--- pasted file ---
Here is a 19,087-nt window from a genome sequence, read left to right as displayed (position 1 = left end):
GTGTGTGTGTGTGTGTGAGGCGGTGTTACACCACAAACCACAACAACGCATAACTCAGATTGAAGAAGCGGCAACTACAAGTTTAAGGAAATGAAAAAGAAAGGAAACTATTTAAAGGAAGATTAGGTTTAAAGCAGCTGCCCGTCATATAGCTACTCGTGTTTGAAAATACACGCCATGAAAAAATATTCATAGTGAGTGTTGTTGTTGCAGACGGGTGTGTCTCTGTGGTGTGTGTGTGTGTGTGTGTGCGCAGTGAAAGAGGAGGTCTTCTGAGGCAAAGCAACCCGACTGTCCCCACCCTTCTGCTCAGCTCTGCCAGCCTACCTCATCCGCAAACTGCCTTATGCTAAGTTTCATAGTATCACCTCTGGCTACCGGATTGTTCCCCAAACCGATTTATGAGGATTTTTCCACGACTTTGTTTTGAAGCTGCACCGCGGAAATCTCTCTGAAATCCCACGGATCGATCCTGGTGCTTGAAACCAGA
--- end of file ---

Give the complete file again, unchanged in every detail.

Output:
Here is a 19,087-nt window from a genome sequence, read left to right as displayed (position 1 = left end):
GTGTGTGTGTGTGTGTGAGGCGGTGTTACACCACAAACCACAACAACGCATAACTCAGATTGAAGAAGCGGCAACTACAAGTTTAAGGAAATGAAAAAGAAAGGAAACTATTTAAAGGAAGATTAGGTTTAAAGCAGCTGCCCGTCATATAGCTACTCGTGTTTGAAAATACACGCCATGAAAAAATATTCATAGTGAGTGTTGTTGTTGCAGACGGGTGTGTCTCTGTGGTGTGTGTGTGTGTGTGTGTGCGCAGTGAAAGAGGAGGTCTTCTGAGGCAAAGCAACCCGACTGTCCCCACCCTTCTGCTCAGCTCTGCCAGCCTACCTCATCCGCAAACTGCCTTATGCTAAGTTTCATAGTATCACCTCTGGCTACCGGATTGTTCCCCAAACCGATTTATGAGGATTTTTCCACGACTTTGTTTTGAAGCTGCACCGCGGAAATCTCTCTGAAATCCCACGGATCGATCCTGGTGCTTGAAACCAGA